What began as a routine recovery following surgery to repair a sports injury led to the discovery of a life-threatening pulmonary embolism.
As a former college athlete and an avid lacrosse player, Caitlin Pluta is no stranger to sports injuries.
“I played lacrosse for a small Division 1 school in New York. During undergrad, I had quite a few ankle injuries. Over the years, I had physical therapy in an attempt to rehab it, but it wasn’t working so I ended up needing surgery,” says Pluta, now a second-year occupational therapy student at Thomas Jefferson University.
In August 2021, Pluta had surgery to repair a torn ligament in her ankle. Following surgery, she was partially immobilized with a cast up to her knee. Her recovery progressed as normal—that is until weeks later, when she started having trouble breathing.
It started in September. I remember it like it was yesterday. I woke up and kept feeling like I couldn’t breathe, and I also had some tightness in my chest. – Caitlin Pluta
She initially thought she was experiencing anxiety. However, when her symptoms persisted, she called her mom who urged her to seek medical attention.
“After talking to my mom, I went to a local pharmacy that has a minute clinic. The pharmacy is maybe 200 feet from my apartment, but in traveling just that short distance, I felt like I was going to pass out,” says Pluta.
The doctor at the clinic took Pluta’s vitals. Her pulse-ox level (the measurement of how efficiently blood is carrying oxygen to the extremities) was so low that she was told to go to the hospital right away. In the emergency department at Thomas Jefferson University Hospital, Pluta’s vitals were taken, and her pulse-ox was still low. She underwent an ECG, an ultrasound of her heart and a chest CT, which ultimately confirmed her diagnosis: a pulmonary embolism.
“A pulmonary embolism occurs when a thrombus, also known as a blood clot, becomes trapped in the pulmonary arteries blocking blood flow to the lungs. It usually arises from a blood clot in the deep venous system of the lower extremity, a condition known as deep vein thrombosis,” says interventional radiologist Dr. Carin Gonsalves.
Risk factors for pulmonary embolism can include heart disease, chronic obstructive pulmonary disease (COPD), cancer, smoking, obesity, oral contraceptives, pregnancy and certain genetic conditions. Surgery and prolonged immobility can also lead to an increased risk of clot formation. At the time of her diagnosis, Pluta was wearing a knee-high cast that limited her mobility as she recovered from ankle surgery.
“Caitlin’s pulmonary embolism developed following her ankle surgery due to prolonged immobilization of her leg. Her case was not unique, but unusual, given that Caitlin is young and athletic without any major health issues,” says Dr. Gonsalves.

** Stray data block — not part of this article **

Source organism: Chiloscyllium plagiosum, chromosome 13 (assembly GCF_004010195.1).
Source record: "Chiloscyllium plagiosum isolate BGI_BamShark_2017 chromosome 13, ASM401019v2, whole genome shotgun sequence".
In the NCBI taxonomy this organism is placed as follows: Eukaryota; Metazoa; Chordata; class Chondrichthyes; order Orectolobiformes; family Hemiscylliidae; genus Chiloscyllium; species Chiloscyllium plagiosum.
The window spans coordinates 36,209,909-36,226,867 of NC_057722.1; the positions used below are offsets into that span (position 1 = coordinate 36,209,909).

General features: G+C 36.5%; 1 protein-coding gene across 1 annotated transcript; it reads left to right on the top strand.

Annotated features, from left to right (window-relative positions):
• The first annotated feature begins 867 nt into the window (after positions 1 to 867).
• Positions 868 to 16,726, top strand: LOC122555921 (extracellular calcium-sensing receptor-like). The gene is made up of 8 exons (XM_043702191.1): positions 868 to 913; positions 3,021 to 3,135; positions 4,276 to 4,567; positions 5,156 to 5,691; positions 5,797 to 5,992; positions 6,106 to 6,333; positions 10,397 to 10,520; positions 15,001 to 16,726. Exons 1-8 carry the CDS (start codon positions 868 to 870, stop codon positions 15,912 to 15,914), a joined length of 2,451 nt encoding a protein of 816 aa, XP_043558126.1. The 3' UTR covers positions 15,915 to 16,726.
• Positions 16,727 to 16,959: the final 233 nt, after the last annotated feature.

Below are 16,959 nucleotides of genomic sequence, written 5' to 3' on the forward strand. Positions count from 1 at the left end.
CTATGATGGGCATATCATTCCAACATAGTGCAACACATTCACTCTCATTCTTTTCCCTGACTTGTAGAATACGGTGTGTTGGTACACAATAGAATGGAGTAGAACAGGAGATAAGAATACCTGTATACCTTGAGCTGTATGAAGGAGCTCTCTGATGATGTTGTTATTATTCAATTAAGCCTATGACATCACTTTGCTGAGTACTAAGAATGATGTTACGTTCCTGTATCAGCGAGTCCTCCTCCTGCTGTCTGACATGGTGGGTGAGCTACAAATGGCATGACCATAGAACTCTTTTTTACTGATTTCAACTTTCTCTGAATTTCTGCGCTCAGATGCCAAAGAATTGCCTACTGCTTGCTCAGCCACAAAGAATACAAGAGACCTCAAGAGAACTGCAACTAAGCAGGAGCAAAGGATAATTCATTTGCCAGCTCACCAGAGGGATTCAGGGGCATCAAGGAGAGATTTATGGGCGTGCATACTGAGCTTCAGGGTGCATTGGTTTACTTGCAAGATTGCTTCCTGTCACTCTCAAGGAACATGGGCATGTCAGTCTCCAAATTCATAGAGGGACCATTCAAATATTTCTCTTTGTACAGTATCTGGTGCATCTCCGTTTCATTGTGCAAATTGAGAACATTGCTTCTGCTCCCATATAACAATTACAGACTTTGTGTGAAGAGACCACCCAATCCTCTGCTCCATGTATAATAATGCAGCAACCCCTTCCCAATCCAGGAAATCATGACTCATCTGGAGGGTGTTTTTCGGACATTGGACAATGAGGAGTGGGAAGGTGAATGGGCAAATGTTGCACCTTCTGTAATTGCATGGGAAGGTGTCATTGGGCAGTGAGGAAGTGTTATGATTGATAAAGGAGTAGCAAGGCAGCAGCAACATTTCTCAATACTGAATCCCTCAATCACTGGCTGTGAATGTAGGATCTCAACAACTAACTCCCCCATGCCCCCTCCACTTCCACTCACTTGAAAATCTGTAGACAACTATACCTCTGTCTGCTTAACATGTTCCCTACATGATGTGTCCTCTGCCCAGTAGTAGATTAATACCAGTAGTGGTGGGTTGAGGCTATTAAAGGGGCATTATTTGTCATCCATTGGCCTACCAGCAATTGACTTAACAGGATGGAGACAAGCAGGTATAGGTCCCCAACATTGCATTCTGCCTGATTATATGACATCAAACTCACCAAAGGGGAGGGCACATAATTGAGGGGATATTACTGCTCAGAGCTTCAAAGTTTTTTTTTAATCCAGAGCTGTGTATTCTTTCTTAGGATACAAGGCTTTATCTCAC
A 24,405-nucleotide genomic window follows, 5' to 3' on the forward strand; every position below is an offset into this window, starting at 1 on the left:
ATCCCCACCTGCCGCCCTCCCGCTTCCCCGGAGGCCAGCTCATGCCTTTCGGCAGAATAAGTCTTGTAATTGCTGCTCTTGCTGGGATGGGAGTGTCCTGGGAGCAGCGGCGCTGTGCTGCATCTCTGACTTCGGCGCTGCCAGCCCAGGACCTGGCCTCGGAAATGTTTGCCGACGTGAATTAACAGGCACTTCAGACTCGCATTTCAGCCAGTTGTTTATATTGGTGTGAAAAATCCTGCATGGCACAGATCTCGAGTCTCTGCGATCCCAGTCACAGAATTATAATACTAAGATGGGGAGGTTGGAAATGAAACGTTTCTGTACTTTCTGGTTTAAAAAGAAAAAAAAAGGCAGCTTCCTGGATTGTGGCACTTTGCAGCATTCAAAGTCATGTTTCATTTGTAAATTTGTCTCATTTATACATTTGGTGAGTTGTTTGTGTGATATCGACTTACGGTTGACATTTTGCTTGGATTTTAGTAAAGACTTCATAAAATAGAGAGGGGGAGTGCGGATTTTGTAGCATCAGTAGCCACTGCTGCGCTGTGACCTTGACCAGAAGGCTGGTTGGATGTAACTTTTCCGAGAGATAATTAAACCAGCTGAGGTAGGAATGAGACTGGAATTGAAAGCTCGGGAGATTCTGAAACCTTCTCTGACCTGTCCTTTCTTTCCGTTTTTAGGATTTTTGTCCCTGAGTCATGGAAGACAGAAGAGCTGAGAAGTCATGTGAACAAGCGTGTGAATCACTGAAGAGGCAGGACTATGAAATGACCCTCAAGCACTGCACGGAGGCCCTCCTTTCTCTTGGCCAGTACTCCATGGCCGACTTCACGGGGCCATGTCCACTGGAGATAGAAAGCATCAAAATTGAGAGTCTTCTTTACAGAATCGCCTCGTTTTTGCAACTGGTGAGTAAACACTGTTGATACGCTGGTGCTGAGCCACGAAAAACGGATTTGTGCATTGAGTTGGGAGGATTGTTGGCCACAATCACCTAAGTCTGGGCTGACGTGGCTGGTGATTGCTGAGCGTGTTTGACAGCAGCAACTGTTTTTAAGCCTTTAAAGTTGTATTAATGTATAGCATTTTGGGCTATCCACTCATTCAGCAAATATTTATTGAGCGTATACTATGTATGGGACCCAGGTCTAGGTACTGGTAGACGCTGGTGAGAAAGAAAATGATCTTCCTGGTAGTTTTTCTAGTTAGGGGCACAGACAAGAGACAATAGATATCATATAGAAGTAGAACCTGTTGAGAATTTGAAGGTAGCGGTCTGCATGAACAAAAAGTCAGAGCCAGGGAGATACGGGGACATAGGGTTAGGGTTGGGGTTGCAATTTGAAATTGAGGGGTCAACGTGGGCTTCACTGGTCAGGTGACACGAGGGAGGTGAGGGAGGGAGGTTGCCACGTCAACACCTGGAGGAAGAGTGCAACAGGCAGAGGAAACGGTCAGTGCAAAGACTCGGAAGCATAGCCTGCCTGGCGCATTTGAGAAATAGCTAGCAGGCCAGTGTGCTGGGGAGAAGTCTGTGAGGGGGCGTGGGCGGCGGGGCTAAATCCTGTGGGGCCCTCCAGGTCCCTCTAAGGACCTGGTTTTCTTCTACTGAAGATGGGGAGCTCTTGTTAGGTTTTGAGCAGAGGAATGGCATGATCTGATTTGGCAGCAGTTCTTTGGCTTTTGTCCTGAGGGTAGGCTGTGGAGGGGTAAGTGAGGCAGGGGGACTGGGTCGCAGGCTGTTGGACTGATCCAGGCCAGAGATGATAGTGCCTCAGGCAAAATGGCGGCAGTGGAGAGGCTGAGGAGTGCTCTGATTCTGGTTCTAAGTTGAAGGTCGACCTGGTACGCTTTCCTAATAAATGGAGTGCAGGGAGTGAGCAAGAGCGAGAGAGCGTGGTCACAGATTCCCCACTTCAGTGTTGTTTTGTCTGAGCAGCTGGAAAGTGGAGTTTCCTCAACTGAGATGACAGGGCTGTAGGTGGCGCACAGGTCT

Dr. Gonsalves is co-founder and co-director of the Pulmonary Embolism Response Team (PERT), which is comprised of physicians in interventional radiology, pulmonary critical care and vascular medicine. When an inpatient or patient in the emergency department is a suspected pulmonary embolism, a PERT Alert is called and specialists convene to quickly and safely determine the best course of treatment.
“In Caitlin’s case, she had what we refer to as a massive pulmonary embolism, which can be fatal in a high percentage of people,” says Dr. Gonsalves.
Pluta’s case was so severe that she required immediate intervention.
“I was being prepped for surgery and I started to panic as I began to process just how serious this all was. One of the nurses who was there with me was so helpful and reassuring. She held my hand and helped me to calm down,” says Pluta.
Due to the severity of her pulmonary embolism, there was concern about the strain that general anesthesia would have on her heart. For that reason, she was given pain medication but was awake for the entire procedure.
Pluta underwent catheter-directed suction thrombectomy. The minimally-invasive procedure took less than two hours and involved using a catheter to go up through Pluta’s heart and into her lungs to remove the clots.
“During the procedure, we removed a significant amount of the clot from Catlin’s pulmonary arteries and she immediately noticed a difference right on the procedure table. Her chest pain went away and her shortness of breath began to improve. In addition, her heart rate decreased and her blood pressure and pulmonary artery pressures both normalized,” says Dr. Gonsalves.
After surgery, Pluta spent a couple of days in the Medical Intensive Care Unit. She was discharged from the hospital after just three days and it took about a month for her lungs to feel completely back to normal.
“The fact that I’m young and pretty healthy—especially being an athlete for much of my life—my doctors told me that definitely helped in my recovery,” says Pluta.
Now as she reflects back on the near-fatal experience, she can breathe a sigh of relief.
“Looking back, I’m so glad that my mom urged me to seek care. Having this surgery literally saved my life,” says Pluta. “If I kept writing off my symptoms and I didn’t get to the hospital when I did, I can’t imagine what would have happened.”